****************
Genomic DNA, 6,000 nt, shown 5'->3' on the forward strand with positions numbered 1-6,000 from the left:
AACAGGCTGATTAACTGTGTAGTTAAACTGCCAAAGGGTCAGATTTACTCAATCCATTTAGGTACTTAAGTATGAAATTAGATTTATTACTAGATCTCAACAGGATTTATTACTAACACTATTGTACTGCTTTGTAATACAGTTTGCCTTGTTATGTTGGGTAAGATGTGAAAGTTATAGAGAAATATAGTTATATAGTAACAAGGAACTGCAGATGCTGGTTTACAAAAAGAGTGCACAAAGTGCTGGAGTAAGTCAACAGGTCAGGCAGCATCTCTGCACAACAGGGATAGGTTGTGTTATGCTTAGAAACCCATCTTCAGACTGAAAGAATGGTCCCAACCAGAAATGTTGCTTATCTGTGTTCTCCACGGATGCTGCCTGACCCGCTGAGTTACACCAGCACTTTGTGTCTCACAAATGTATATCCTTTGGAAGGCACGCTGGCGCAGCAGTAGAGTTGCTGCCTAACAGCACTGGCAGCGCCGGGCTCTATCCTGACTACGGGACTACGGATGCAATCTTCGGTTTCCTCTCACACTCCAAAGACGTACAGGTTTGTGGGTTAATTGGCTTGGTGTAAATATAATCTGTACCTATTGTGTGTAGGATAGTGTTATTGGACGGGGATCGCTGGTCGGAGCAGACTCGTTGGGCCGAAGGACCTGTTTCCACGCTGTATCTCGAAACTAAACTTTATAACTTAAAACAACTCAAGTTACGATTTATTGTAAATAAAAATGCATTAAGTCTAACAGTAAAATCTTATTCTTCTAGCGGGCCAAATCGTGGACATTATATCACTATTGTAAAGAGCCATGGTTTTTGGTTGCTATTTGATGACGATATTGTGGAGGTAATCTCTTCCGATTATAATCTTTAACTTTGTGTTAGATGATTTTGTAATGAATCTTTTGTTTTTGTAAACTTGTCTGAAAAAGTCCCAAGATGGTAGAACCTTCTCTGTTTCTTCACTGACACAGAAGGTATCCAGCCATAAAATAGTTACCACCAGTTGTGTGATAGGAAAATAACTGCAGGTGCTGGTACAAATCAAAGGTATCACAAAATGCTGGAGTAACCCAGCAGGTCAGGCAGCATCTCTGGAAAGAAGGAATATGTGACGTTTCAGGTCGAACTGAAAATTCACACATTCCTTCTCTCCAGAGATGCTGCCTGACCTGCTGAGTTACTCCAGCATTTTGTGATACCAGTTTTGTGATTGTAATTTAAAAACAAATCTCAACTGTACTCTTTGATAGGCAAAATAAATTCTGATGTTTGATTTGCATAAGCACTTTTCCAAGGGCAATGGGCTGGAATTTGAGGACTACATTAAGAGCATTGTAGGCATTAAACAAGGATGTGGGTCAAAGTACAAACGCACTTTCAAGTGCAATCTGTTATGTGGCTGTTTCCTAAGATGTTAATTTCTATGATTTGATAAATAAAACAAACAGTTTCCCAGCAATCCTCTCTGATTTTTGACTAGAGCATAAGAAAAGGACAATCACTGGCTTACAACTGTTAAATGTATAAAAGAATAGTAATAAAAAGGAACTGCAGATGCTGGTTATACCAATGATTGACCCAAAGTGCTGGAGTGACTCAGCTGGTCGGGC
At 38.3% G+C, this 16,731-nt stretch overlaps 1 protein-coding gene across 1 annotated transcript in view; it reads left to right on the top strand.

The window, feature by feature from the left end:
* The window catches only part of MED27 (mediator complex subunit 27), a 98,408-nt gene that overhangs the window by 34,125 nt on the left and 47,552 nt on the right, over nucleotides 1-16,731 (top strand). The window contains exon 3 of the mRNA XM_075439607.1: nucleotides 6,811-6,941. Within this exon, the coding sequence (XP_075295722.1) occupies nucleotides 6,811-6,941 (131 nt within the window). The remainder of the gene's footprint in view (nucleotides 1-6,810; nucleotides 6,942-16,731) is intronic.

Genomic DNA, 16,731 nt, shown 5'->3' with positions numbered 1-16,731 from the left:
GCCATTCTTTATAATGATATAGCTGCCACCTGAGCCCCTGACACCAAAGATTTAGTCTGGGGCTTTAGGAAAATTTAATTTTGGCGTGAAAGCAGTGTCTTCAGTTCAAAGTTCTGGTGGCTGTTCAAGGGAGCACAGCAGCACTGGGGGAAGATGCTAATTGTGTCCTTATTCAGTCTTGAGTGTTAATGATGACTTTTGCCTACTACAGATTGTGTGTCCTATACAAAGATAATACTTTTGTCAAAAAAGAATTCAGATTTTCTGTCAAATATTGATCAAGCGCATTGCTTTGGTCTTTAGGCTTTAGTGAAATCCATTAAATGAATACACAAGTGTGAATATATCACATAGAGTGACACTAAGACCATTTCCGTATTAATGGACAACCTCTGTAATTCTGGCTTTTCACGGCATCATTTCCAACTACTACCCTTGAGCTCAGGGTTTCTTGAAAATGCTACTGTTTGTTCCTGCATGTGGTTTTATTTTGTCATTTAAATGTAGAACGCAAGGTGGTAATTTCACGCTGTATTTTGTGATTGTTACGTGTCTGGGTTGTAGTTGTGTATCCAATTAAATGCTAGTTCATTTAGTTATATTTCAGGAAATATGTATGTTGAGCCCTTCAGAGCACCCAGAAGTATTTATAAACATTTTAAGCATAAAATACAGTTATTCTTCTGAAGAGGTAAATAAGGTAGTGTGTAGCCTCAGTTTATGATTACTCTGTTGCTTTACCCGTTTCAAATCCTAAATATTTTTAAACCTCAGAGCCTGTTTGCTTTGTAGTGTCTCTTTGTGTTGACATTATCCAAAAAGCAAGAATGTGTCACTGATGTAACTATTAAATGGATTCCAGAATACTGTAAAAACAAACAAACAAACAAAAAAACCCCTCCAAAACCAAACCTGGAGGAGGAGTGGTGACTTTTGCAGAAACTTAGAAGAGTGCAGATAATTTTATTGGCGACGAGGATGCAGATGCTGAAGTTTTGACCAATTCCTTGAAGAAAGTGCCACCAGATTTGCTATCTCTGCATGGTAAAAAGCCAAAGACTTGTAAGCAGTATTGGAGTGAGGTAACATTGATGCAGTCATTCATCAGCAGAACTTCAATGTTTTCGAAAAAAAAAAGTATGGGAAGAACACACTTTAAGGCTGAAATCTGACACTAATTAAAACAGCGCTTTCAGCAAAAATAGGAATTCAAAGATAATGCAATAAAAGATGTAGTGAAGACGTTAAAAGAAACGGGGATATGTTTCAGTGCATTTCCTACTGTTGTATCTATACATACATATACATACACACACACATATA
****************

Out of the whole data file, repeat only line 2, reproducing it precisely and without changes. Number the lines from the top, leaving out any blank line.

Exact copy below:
AACAGGCTGATTAACTGTGTAGTTAAACTGCCAAAGGGTCAGATTTACTCAATCCATTTAGGTACTTAAGTATGAAATTAGATTTATTACTAGATCTCAACAGGATTTATTACTAACACTATTGTACTGCTTTGTAATACAGTTTGCCTTGTTATGTTGGGTAAGATGTGAAAGTTATAGAGAAATATAGTTATATAGTAACAAGGAACTGCAGATGCTGGTTTACAAAAAGAGTGCACAAAGTGCTGGAGTAAGTCAACAGGTCAGGCAGCATCTCTGCACAACAGGGATAGGTTGTGTTATGCTTAGAAACCCATCTTCAGACTGAAAGAATGGTCCCAACCAGAAATGTTGCTTATCTGTGTTCTCCACGGATGCTGCCTGACCCGCTGAGTTACACCAGCACTTTGTGTCTCACAAATGTATATCCTTTGGAAGGCACGCTGGCGCAGCAGTAGAGTTGCTGCCTAACAGCACTGGCAGCGCCGGGCTCTATCCTGACTACGGGACTACGGATGCAATCTTCGGTTTCCTCTCACACTCCAAAGACGTACAGGTTTGTGGGTTAATTGGCTTGGTGTAAATATAATCTGTACCTATTGTGTGTAGGATAGTGTTATTGGACGGGGATCGCTGGTCGGAGCAGACTCGTTGGGCCGAAGGACCTGTTTCCACGCTGTATCTCGAAACTAAACTTTATAACTTAAAACAACTCAAGTTACGATTTATTGTAAATAAAAATGCATTAAGTCTAACAGTAAAATCTTATTCTTCTAGCGGGCCAAATCGTGGACATTATATCACTATTGTAAAGAGCCATGGTTTTTGGTTGCTATTTGATGACGATATTGTGGAGGTAATCTCTTCCGATTATAATCTTTAACTTTGTGTTAGATGATTTTGTAATGAATCTTTTGTTTTTGTAAACTTGTCTGAAAAAGTCCCAAGATGGTAGAACCTTCTCTGTTTCTTCACTGACACAGAAGGTATCCAGCCATAAAATAGTTACCACCAGTTGTGTGATAGGAAAATAACTGCAGGTGCTGGTACAAATCAAAGGTATCACAAAATGCTGGAGTAACCCAGCAGGTCAGGCAGCATCTCTGGAAAGAAGGAATATGTGACGTTTCAGGTCGAACTGAAAATTCACACATTCCTTCTCTCCAGAGATGCTGCCTGACCTGCTGAGTTACTCCAGCATTTTGTGATACCAGTTTTGTGATTGTAATTTAAAAACAAATCTCAACTGTACTCTTTGATAGGCAAAATAAATTCTGATGTTTGATTTGCATAAGCACTTTTCCAAGGGCAATGGGCTGGAATTTGAGGACTACATTAAGAGCATTGTAGGCATTAAACAAGGATGTGGGTCAAAGTACAAACGCACTTTCAAGTGCAATCTGTTATGTGGCTGTTTCCTAAGATGTTAATTTCTATGATTTGATAAATAAAACAAACAGTTTCCCAGCAATCCTCTCTGATTTTTGACTAGAGCATAAGAAAAGGACAATCACTGGCTTACAACTGTTAAATGTATAAAAGAATAGTAATAAAAAGGAACTGCAGATGCTGGTTATACCAATGATTGACCCAAAGTGCTGGAGTGACTCAGCTGGTCGGGC